The need to link agricultural and population policies has increasingly been recognized in recent years. Major agricultural development goals, such as improvements in land productivity, the establishment of secure cultivation rights and the redistribution of land are believed to be influenced by demographic conditions. Similarly, demographic behaviour and demographic trends are shaped by the rural environment, including land/tenure arrangements and conditions.

An important element in the land-fertility/mortality interface is gender. Institutional arrangements and socio-economic and socio-cultural norms can contribute differently to the experiences of men and women in relation to land and fertility. Whilst the issue concerns all rural households, it is also important to recognize some of the specific constraints that affect female-headed households.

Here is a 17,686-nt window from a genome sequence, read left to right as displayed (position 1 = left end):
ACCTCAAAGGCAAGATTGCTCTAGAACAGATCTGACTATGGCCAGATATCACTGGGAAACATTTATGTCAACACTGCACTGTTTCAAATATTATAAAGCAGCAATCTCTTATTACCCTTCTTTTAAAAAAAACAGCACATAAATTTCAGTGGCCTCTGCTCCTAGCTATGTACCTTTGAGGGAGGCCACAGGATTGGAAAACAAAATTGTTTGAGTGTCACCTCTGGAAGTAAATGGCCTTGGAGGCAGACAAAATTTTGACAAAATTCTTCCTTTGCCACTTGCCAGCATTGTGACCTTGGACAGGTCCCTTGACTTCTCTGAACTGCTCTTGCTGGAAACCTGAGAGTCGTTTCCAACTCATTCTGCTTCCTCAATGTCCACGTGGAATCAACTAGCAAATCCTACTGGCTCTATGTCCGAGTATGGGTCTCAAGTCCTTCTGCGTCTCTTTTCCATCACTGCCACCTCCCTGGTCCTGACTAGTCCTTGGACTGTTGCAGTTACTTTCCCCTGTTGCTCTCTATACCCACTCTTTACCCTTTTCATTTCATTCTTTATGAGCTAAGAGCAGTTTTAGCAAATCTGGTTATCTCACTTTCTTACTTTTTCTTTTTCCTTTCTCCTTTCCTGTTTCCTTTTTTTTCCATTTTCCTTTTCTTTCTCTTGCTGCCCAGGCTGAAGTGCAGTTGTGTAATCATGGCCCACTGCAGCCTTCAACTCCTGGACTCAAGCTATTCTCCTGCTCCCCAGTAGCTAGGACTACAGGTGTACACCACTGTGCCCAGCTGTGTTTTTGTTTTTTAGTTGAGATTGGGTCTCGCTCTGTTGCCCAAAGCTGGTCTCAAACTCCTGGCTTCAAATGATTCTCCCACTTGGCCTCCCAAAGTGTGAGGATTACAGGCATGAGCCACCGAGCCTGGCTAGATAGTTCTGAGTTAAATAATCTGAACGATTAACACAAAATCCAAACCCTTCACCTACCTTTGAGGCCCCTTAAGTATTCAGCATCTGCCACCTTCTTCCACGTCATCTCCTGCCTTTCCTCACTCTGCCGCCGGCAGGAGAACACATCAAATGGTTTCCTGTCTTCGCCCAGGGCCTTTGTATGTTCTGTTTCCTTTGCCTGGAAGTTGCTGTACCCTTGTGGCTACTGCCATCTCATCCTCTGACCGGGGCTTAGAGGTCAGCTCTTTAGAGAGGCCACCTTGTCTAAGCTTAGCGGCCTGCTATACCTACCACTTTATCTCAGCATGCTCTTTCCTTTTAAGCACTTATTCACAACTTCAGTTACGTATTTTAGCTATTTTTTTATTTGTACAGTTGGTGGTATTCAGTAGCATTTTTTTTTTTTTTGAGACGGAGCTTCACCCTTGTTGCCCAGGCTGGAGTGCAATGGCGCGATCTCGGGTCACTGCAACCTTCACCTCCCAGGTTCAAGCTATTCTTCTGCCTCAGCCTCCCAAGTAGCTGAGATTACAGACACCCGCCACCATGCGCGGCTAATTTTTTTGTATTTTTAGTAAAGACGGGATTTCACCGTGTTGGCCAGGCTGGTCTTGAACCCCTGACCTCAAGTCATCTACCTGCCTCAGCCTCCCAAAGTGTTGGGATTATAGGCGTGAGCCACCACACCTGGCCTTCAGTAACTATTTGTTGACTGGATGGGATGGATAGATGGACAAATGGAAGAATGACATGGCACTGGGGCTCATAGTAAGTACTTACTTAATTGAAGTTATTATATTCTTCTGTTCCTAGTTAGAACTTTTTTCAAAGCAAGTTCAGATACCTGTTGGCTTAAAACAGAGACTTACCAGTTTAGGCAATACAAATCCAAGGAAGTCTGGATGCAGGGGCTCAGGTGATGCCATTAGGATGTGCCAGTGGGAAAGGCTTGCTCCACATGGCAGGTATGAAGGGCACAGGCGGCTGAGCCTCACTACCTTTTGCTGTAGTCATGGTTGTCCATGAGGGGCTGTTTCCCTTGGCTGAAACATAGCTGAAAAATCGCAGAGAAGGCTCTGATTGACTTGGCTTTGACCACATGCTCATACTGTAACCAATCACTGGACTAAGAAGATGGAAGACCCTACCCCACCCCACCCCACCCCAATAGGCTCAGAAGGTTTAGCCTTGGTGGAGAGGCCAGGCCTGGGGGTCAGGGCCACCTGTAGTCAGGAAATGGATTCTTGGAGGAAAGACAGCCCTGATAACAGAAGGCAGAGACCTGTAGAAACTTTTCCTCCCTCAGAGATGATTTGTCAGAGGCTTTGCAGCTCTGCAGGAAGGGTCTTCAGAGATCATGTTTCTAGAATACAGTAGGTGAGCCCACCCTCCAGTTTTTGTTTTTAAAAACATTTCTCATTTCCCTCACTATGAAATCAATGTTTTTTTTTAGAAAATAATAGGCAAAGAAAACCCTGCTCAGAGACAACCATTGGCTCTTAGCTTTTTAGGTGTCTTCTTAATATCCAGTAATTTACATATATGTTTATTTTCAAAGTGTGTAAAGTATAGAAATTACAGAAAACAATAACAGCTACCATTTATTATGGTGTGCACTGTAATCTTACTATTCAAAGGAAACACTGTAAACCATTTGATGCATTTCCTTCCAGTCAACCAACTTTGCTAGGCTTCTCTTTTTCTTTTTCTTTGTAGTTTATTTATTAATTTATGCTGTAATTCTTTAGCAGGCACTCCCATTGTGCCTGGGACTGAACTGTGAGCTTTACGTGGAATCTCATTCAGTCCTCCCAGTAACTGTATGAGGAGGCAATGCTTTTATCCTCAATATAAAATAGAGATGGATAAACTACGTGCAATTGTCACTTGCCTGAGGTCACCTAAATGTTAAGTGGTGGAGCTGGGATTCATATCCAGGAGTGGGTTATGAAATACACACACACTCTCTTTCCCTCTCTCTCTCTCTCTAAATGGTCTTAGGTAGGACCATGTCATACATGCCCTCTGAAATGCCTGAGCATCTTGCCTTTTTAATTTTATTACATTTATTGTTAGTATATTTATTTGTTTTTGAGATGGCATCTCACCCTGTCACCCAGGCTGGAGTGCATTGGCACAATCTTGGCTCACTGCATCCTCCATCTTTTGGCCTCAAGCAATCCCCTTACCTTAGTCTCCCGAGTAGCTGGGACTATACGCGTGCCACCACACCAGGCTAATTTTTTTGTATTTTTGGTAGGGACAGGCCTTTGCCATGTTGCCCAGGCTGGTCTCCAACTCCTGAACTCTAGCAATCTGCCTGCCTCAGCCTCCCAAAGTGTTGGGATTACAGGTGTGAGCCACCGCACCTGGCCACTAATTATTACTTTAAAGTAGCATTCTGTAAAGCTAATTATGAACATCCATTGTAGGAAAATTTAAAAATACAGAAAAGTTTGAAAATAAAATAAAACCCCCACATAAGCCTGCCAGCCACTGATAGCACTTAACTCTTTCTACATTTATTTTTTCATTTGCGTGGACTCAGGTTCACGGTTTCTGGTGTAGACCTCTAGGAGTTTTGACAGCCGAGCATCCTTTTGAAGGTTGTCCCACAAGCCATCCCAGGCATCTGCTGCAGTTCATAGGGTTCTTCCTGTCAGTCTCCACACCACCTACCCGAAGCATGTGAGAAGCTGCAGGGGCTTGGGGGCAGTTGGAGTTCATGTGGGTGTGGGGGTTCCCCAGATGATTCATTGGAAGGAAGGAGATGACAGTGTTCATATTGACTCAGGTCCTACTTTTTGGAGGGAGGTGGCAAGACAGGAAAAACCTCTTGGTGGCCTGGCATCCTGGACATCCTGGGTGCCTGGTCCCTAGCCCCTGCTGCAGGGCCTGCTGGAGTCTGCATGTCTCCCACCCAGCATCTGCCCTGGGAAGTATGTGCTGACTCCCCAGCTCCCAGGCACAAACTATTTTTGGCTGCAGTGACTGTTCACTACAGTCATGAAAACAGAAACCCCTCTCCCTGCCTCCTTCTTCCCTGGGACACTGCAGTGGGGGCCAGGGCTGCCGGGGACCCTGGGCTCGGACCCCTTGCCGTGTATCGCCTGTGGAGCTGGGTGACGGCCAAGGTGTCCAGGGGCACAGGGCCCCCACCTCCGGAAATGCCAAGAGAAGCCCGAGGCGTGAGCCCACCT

The objective of this module is to stimulate discussion among land tenure, gender and population specialists on the interface between gender, rural fertility/mortality and land/tenure in order to identify key policy issues and related research needs. The following questions are addressed: What are the main constraints to men's and women's access to land, to security of tenure and to sustainability and how do these obstacles impact on fertility and mortality? Do certain tenure conditions contribute to specific demographic responses? If so, what is the role of gender therein? How can changes in tenure systems contribute to favourable demographic responses, particularly with regard to fertility/mortality?